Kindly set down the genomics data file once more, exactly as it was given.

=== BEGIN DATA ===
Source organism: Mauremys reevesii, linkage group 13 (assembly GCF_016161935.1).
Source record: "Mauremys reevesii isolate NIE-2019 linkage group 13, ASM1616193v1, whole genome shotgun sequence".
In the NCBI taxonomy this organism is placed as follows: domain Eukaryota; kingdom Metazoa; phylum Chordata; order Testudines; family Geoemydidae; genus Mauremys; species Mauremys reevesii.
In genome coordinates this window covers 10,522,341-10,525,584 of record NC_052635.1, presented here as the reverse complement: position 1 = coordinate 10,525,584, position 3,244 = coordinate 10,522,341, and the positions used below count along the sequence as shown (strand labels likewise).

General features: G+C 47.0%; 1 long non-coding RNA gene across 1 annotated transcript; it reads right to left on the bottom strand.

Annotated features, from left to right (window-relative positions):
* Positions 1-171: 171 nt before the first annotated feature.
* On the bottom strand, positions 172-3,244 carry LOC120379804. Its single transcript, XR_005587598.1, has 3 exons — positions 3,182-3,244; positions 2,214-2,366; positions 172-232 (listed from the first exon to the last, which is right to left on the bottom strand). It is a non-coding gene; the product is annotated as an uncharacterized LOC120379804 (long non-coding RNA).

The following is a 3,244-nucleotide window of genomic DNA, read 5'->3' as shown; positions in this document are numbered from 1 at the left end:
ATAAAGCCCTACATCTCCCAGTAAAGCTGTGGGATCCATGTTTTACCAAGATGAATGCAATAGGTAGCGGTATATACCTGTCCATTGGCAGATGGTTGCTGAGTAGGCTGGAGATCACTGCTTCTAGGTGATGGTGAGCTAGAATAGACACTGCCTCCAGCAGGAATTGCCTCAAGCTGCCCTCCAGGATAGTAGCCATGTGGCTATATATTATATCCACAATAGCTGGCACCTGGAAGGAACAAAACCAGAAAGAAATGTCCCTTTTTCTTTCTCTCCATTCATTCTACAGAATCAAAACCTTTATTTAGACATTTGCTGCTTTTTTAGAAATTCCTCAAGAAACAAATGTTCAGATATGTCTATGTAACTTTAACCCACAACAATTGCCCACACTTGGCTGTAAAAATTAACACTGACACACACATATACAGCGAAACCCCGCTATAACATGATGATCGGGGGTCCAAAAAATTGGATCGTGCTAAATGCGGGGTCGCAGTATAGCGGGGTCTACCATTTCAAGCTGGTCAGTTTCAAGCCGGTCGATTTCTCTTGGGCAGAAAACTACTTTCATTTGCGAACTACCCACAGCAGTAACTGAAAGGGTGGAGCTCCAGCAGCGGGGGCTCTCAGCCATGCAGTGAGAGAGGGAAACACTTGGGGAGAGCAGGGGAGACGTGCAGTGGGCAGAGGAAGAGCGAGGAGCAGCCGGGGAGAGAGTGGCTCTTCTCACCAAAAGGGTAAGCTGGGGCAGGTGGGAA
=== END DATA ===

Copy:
Source organism: Mauremys reevesii, linkage group 13 (assembly GCF_016161935.1).
Source record: "Mauremys reevesii isolate NIE-2019 linkage group 13, ASM1616193v1, whole genome shotgun sequence".
In the NCBI taxonomy this organism is placed as follows: domain Eukaryota; kingdom Metazoa; phylum Chordata; order Testudines; family Geoemydidae; genus Mauremys; species Mauremys reevesii.
In genome coordinates this window covers 10,522,341-10,525,584 of record NC_052635.1, presented here as the reverse complement: position 1 = coordinate 10,525,584, position 3,244 = coordinate 10,522,341, and the positions used below count along the sequence as shown (strand labels likewise).

General features: G+C 47.0%; 1 long non-coding RNA gene across 1 annotated transcript; it reads right to left on the bottom strand.

Annotated features, from left to right (window-relative positions):
* Positions 1-171: 171 nt before the first annotated feature.
* On the bottom strand, positions 172-3,244 carry LOC120379804. Its single transcript, XR_005587598.1, has 3 exons — positions 3,182-3,244; positions 2,214-2,366; positions 172-232 (listed from the first exon to the last, which is right to left on the bottom strand). It is a non-coding gene; the product is annotated as an uncharacterized LOC120379804 (long non-coding RNA).

The following is a 3,244-nucleotide window of genomic DNA, read 5'->3' as shown; positions in this document are numbered from 1 at the left end:
ATAAAGCCCTACATCTCCCAGTAAAGCTGTGGGATCCATGTTTTACCAAGATGAATGCAATAGGTAGCGGTATATACCTGTCCATTGGCAGATGGTTGCTGAGTAGGCTGGAGATCACTGCTTCTAGGTGATGGTGAGCTAGAATAGACACTGCCTCCAGCAGGAATTGCCTCAAGCTGCCCTCCAGGATAGTAGCCATGTGGCTATATATTATATCCACAATAGCTGGCACCTGGAAGGAACAAAACCAGAAAGAAATGTCCCTTTTTCTTTCTCTCCATTCATTCTACAGAATCAAAACCTTTATTTAGACATTTGCTGCTTTTTTAGAAATTCCTCAAGAAACAAATGTTCAGATATGTCTATGTAACTTTAACCCACAACAATTGCCCACACTTGGCTGTAAAAATTAACACTGACACACACATATACAGCGAAACCCCGCTATAACATGATGATCGGGGGTCCAAAAAATTGGATCGTGCTAAATGCGGGGTCGCAGTATAGCGGGGTCTACCATTTCAAGCTGGTCAGTTTCAAGCCGGTCGATTTCTCTTGGGCAGAAAACTACTTTCATTTGCGAACTACCCACAGCAGTAACTGAAAGGGTGGAGCTCCAGCAGCGGGGGCTCTCAGCCATGCAGTGAGAGAGGGAAACACTTGGGGAGAGCAGGGGAGACGTGCAGTGGGCAGAGGAAGAGCGAGGAGCAGCCGGGGAGAGAGTGGCTCTTCTCACCAAAAGGGTAAGCTGGGGCAGGTGGGAA